Overcoming Anxiety: The Story of “Alan”

Many clients work with me to overcome anxiety. My strategy for helping clients is quite simple. When clients contact me for their first appointment, anxiety has completely taken them over. There is no longer a separation between them and the “anxiety.” Basically they have become their anxiety.

You Are NOT Your Emotions: In the first session, I talk with my clients about how anxiety is NOT who they are. They are NOT a nervous Nelly or an anxious person. Then we discuss who they are WITHOUT their anxiety. A smile sometimes breaks onto their face as they remember who they are without “anxiety.” We spend time discussing their achievements, happy moments, and times in life when anxiety was not present. 

Describe Anxiety with Metaphors: As I help clients disconnect them from their anxiety, I begin to describe anxiety as a creature or dark cloud. You might also hear me describe anxiety as a fast moving river. For example, you are on a boat in the river. At first the river is moving at a normal speed and then the river suddenly changes getting faster and faster until you are thrown off the boat and begin drowning in the rapids. My clients seem to understand this metaphor because they have been “drowning” in their anxiety for a long time. 

Observe Anxiety from a Higher Perspective: After we’ve spent time describing anxiety, I begin the process of separating the anxiety from my clients. We observe anxiety from a higher perspective as if outsiders or anthropologists studying an unusual phenomenon. You might even hear me say, “Here you are and here is your anxiety,” as I make large hand gestures to show the difference.

Visualize Anxiety as an External Entity: Next I will ask clients to visualize “anxiety” as something external to them. Everyone characterizes their anxiety in different ways.

The Story of “Alan”

One of my favorite anxiety characters was named, “Alan.” “Alan” was an external manifestation of my client’s anxiety. In the story below, I describe the 5 simple steps that I used to help my client overcome “Alan.”

  1. Describing Alan. Alan looked sort of like a secret agent from the movie, “Men in Black, ” except with no face. Alan was a very scary character who tormented my client day and night.  My client hated Alan and everything Alan was doing to him. His family also hated Alan. Alan was energized by my clients hatred and resistance. He got bigger and bigger every moment my client hated him. My client listened to Alan and his rants day and night. There was never any escape from him. There weren’t enough antidepressants or tranquilizer to stop Alan.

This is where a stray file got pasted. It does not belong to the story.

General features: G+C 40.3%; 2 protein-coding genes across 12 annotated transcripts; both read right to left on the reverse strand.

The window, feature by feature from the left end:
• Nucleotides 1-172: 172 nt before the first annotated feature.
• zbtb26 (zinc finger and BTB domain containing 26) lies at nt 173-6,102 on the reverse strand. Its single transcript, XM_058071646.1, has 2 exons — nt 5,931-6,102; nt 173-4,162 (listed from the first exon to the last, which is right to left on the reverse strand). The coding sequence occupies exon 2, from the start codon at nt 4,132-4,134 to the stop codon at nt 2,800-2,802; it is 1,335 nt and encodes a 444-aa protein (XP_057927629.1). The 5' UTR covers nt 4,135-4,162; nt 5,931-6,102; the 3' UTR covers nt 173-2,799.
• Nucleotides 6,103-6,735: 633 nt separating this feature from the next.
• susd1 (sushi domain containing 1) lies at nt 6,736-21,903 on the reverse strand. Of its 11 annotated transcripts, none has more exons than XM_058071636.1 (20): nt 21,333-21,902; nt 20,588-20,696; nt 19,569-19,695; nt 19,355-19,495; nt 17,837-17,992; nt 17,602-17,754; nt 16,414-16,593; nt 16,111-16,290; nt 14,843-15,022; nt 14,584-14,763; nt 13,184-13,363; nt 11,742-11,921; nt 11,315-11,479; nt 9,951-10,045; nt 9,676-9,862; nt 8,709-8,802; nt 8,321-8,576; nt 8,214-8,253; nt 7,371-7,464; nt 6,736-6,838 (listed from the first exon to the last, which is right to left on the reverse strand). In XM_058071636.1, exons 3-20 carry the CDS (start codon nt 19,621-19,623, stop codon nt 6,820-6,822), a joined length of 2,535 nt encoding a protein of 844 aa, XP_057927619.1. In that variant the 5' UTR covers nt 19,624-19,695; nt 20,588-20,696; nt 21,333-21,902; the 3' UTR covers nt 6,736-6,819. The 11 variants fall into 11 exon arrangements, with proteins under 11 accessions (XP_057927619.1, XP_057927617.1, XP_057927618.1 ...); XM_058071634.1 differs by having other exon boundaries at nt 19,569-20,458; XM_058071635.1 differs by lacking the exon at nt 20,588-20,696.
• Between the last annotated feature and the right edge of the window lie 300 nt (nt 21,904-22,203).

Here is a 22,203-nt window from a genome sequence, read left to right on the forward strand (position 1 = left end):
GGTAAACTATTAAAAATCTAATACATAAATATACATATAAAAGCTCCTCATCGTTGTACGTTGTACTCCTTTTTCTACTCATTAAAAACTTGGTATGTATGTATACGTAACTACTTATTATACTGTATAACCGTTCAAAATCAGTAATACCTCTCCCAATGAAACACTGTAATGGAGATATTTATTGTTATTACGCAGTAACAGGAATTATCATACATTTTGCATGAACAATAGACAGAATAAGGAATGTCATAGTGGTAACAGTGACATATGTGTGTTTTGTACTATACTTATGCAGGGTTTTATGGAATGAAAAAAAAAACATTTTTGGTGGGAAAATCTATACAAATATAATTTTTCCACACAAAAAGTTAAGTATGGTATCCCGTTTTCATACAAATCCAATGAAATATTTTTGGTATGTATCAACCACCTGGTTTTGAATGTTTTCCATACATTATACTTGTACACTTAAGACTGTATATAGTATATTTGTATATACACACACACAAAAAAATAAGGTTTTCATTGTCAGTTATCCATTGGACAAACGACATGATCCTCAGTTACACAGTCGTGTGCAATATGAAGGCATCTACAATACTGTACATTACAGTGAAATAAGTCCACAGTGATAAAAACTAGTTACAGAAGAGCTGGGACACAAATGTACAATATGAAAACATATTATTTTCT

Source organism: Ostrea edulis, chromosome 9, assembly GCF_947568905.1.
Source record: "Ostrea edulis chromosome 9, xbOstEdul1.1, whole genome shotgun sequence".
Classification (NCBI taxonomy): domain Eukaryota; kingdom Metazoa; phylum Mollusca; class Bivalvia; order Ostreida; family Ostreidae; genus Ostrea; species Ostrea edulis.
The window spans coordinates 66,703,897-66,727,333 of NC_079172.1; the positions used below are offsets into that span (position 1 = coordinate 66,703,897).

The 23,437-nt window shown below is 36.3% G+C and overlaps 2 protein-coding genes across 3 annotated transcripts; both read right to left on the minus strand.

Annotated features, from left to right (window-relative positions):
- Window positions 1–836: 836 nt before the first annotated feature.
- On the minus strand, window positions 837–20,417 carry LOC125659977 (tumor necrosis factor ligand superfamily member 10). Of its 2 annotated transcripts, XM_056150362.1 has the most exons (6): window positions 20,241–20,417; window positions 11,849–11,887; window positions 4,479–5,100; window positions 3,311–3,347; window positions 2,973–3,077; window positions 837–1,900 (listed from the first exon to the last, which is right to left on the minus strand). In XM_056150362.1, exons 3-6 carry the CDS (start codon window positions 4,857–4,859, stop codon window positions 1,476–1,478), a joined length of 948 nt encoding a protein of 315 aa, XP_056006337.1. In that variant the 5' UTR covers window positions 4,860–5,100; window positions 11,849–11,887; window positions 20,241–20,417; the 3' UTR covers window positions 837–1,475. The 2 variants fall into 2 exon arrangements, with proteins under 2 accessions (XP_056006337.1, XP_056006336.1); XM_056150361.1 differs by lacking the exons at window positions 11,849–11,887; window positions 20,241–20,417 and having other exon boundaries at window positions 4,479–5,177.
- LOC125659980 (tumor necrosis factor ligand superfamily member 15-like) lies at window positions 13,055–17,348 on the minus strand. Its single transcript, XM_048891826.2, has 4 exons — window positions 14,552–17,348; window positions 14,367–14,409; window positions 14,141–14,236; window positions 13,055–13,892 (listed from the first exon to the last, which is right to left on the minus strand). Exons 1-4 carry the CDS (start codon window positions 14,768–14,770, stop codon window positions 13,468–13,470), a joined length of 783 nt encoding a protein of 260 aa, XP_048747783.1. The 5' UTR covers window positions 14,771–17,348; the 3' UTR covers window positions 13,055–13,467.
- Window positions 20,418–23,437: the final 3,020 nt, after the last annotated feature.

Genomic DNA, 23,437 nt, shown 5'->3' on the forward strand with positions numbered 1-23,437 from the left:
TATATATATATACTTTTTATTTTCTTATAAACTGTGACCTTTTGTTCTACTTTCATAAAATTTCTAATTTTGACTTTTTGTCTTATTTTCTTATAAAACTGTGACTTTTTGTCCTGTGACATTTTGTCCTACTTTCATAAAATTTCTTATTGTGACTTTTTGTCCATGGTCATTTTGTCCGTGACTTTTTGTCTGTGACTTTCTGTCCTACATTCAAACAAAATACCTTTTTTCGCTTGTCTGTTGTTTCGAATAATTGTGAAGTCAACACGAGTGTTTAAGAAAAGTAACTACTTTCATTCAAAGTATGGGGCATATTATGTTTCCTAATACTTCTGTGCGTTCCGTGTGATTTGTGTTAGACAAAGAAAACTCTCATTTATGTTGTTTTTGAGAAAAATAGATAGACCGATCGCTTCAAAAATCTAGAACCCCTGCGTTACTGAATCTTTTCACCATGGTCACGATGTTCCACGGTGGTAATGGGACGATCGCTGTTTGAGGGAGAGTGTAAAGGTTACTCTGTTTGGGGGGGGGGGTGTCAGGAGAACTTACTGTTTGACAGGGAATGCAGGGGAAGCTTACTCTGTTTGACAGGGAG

2. Distracting Alan. At first I trained my client with a variety of meditation and cognitive behavioral techniques to distract himself from Alan. Sometimes the strategies worked and he had relief from Alan for a few hours and then a few days. But Alan persisted and would come back to attack him.
  3. Understanding Alan. Gently and very gradually, I worked with my client to understand and respect Alan. I would calmly ask my client, “Do you think Alan is trying to help you?” At first my client said, “No!” But then I would say, “Maybe Alan is trying to protect you.” After all, Alan was his flight or fight instinct. Could Alan have been an amazing fighter in prehistoric times? Had modernization changed Alan into a distorted, disfigured version of himself unable to act effectively or skillfully in today’s modern world? The once amazing Alan had now become a tormentor.  NOTE: If you are a survivor of childhood trauma or experienced an acute trauma, your anxiety will be even more distorted and disfigured than ordinary anxiety.
  4. Developing compassion for Alan. Only when my client began to see Alan’s true nature as a wonderful helper and primitive instinct, did Alan start to truly change. My client began to have compassion for Alan. He could sit with Alan and his antics and talk to him. He could support Alan to see the world in a more realistic way. He could explain to Alan about modernization and that the threats that exist today do not deserve the same magnitude of a reaction as the threats of warriors or wolves swooping into attack him in the middle of the night. In modern day, the threats were more psychological and my client needed to help Alan develop the skill to cope with chronic psychological threats. 
  5. Accepting & befriending Alan. Gradually my client began to accept and befriend Alan. He began to smile at him. My client no longer took Alan’s reactions as seriously. Alan was now separate from my client and no longer had power over him. He still existed but was more tempered and realistic. If Alan started to get unruly, my client could come in with skill and compassion to manage Alan, and Alan would listen. 

If you would like help overcoming anxiety, please feel free to reach out to me for an appointment

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